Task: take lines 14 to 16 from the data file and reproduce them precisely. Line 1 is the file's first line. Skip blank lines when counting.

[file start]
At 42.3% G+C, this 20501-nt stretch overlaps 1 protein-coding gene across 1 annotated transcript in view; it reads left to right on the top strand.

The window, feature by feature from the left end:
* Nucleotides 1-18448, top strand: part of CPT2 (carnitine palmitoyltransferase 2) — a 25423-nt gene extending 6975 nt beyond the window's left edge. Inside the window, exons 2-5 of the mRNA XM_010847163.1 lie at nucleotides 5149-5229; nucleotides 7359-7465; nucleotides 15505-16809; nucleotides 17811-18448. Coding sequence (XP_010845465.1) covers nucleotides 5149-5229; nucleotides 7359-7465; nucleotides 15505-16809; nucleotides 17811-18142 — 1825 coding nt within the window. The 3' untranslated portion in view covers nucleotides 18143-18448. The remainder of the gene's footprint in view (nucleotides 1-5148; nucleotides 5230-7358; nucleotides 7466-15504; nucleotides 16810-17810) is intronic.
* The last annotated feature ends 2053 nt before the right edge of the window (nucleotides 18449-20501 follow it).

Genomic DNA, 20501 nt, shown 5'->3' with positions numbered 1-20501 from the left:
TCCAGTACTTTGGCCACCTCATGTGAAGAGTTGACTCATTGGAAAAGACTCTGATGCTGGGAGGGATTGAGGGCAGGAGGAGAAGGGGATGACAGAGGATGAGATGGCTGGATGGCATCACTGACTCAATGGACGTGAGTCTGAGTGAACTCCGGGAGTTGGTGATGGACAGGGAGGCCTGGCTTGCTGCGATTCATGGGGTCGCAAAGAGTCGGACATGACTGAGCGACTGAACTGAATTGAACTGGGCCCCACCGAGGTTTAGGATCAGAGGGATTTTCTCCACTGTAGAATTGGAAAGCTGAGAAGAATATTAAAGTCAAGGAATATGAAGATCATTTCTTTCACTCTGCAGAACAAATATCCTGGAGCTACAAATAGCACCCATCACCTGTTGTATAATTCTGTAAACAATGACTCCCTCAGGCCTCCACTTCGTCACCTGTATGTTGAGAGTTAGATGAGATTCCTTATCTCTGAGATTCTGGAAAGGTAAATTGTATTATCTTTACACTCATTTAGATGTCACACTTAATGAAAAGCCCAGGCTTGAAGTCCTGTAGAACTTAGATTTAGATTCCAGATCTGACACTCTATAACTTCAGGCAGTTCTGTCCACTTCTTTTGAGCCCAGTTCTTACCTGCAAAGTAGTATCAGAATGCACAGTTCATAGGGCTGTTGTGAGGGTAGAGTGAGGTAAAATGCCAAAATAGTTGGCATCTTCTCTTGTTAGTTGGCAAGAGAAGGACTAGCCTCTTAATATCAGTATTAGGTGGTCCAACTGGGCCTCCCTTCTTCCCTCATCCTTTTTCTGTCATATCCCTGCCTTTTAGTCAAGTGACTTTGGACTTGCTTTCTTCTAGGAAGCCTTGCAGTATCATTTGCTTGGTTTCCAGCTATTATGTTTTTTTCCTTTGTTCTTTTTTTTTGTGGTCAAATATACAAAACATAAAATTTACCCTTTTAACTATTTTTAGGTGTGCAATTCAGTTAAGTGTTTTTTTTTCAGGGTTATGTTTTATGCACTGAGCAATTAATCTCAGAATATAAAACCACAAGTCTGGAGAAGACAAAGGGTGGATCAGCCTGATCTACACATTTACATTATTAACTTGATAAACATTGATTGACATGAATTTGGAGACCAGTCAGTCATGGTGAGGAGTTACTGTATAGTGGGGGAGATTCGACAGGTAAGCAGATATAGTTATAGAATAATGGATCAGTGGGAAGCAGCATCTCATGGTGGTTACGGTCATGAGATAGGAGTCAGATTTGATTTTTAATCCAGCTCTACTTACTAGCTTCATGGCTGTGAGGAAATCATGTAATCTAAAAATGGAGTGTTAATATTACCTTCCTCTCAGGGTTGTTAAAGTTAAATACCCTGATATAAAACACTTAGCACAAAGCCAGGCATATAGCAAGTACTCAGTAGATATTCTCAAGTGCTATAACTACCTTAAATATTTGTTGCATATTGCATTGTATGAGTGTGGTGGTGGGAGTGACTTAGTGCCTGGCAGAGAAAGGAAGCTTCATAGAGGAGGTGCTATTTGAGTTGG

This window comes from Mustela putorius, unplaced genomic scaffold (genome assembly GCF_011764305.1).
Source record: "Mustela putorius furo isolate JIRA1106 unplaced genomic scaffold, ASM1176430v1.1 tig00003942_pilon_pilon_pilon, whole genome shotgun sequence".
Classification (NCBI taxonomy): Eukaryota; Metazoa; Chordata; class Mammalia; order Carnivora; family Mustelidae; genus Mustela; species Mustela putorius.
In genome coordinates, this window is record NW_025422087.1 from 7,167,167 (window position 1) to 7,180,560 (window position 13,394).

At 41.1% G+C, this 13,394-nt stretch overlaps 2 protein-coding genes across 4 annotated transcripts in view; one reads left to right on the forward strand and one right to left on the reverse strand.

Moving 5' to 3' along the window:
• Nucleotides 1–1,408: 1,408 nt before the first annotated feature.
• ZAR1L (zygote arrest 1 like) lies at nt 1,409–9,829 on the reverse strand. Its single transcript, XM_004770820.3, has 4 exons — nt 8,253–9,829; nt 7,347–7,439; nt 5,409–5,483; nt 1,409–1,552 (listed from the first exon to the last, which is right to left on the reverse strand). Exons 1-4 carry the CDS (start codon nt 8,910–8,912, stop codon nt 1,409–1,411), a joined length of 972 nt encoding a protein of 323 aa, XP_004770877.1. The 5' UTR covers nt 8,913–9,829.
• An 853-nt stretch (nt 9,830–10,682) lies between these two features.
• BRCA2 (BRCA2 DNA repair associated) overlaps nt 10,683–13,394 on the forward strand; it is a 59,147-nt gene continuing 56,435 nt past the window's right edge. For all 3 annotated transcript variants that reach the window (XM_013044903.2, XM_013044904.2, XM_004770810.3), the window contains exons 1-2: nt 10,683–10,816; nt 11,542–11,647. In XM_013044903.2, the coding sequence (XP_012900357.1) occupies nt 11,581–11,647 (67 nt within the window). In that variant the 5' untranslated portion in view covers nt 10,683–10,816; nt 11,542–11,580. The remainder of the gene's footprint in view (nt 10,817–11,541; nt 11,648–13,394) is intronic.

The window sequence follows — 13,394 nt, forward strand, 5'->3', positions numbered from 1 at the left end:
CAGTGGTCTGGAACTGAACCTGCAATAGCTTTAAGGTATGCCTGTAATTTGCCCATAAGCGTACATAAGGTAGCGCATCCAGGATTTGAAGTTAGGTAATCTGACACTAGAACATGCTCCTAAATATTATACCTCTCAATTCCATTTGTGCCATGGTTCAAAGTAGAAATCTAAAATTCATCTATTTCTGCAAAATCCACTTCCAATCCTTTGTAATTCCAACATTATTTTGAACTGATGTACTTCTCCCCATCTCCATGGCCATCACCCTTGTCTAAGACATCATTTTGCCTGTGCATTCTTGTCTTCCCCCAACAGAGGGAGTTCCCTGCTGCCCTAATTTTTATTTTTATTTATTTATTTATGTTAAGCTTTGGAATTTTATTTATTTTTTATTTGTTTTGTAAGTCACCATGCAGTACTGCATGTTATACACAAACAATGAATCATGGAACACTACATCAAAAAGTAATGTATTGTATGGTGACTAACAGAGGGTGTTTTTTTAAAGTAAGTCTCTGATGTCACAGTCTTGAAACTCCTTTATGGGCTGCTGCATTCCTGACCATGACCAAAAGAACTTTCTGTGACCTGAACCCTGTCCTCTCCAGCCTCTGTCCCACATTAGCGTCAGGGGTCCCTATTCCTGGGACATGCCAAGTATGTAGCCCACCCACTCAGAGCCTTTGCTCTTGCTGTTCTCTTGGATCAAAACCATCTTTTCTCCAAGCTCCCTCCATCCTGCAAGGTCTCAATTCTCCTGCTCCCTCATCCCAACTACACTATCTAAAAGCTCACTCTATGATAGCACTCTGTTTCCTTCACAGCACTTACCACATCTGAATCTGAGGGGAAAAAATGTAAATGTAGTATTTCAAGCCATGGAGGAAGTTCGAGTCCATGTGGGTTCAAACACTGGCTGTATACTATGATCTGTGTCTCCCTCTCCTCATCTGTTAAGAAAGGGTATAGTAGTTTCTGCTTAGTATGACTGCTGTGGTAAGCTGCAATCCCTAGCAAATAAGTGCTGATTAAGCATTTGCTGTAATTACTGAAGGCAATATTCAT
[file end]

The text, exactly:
• ZAR1L (zygote arrest 1 like) lies at nt 1,409–9,829 on the reverse strand. Its single transcript, XM_004770820.3, has 4 exons — nt 8,253–9,829; nt 7,347–7,439; nt 5,409–5,483; nt 1,409–1,552 (listed from the first exon to the last, which is right to left on the reverse strand). Exons 1-4 carry the CDS (start codon nt 8,910–8,912, stop codon nt 1,409–1,411), a joined length of 972 nt encoding a protein of 323 aa, XP_004770877.1. The 5' UTR covers nt 8,913–9,829.
• An 853-nt stretch (nt 9,830–10,682) lies between these two features.
• BRCA2 (BRCA2 DNA repair associated) overlaps nt 10,683–13,394 on the forward strand; it is a 59,147-nt gene continuing 56,435 nt past the window's right edge. For all 3 annotated transcript variants that reach the window (XM_013044903.2, XM_013044904.2, XM_004770810.3), the window contains exons 1-2: nt 10,683–10,816; nt 11,542–11,647. In XM_013044903.2, the coding sequence (XP_012900357.1) occupies nt 11,581–11,647 (67 nt within the window). In that variant the 5' untranslated portion in view covers nt 10,683–10,816; nt 11,542–11,580. The remainder of the gene's footprint in view (nt 10,817–11,541; nt 11,648–13,394) is intronic.